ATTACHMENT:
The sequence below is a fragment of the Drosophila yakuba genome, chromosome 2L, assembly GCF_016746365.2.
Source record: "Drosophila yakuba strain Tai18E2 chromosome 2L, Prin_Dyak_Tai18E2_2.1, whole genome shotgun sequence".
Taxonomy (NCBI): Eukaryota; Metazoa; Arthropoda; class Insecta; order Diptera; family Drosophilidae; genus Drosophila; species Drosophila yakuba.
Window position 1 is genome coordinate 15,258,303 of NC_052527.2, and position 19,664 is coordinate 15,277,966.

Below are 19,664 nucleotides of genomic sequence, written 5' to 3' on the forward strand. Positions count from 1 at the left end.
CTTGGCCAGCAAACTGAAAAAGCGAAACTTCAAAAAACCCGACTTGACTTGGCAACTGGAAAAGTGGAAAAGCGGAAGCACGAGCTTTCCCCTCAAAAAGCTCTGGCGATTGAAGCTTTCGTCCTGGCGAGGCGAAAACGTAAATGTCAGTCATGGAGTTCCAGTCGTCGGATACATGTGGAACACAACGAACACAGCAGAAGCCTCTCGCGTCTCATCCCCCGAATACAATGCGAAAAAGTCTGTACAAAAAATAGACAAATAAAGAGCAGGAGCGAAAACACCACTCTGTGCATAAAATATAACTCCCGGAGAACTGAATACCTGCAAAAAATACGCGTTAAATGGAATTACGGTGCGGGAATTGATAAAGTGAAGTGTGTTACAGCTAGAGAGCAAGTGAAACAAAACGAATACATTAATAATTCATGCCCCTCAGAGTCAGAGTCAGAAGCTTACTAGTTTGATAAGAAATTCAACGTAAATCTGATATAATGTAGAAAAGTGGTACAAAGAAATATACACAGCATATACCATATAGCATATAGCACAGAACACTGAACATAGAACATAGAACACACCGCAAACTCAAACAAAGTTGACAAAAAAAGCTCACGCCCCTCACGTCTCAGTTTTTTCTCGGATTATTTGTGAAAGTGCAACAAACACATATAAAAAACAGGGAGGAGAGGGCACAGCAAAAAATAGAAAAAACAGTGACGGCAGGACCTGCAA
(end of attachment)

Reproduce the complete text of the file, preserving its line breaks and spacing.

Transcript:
The sequence below is a fragment of the Drosophila yakuba genome, chromosome 2L, assembly GCF_016746365.2.
Source record: "Drosophila yakuba strain Tai18E2 chromosome 2L, Prin_Dyak_Tai18E2_2.1, whole genome shotgun sequence".
Taxonomy (NCBI): Eukaryota; Metazoa; Arthropoda; class Insecta; order Diptera; family Drosophilidae; genus Drosophila; species Drosophila yakuba.
Window position 1 is genome coordinate 15,258,303 of NC_052527.2, and position 19,664 is coordinate 15,277,966.

Below are 19,664 nucleotides of genomic sequence, written 5' to 3' on the forward strand. Positions count from 1 at the left end.
CTTGGCCAGCAAACTGAAAAAGCGAAACTTCAAAAAACCCGACTTGACTTGGCAACTGGAAAAGTGGAAAAGCGGAAGCACGAGCTTTCCCCTCAAAAAGCTCTGGCGATTGAAGCTTTCGTCCTGGCGAGGCGAAAACGTAAATGTCAGTCATGGAGTTCCAGTCGTCGGATACATGTGGAACACAACGAACACAGCAGAAGCCTCTCGCGTCTCATCCCCCGAATACAATGCGAAAAAGTCTGTACAAAAAATAGACAAATAAAGAGCAGGAGCGAAAACACCACTCTGTGCATAAAATATAACTCCCGGAGAACTGAATACCTGCAAAAAATACGCGTTAAATGGAATTACGGTGCGGGAATTGATAAAGTGAAGTGTGTTACAGCTAGAGAGCAAGTGAAACAAAACGAATACATTAATAATTCATGCCCCTCAGAGTCAGAGTCAGAAGCTTACTAGTTTGATAAGAAATTCAACGTAAATCTGATATAATGTAGAAAAGTGGTACAAAGAAATATACACAGCATATACCATATAGCATATAGCACAGAACACTGAACATAGAACATAGAACACACCGCAAACTCAAACAAAGTTGACAAAAAAAGCTCACGCCCCTCACGTCTCAGTTTTTTCTCGGATTATTTGTGAAAGTGCAACAAACACATATAAAAAACAGGGAGGAGAGGGCACAGCAAAAAATAGAAAAAACAGTGACGGCAGGACCTGCAA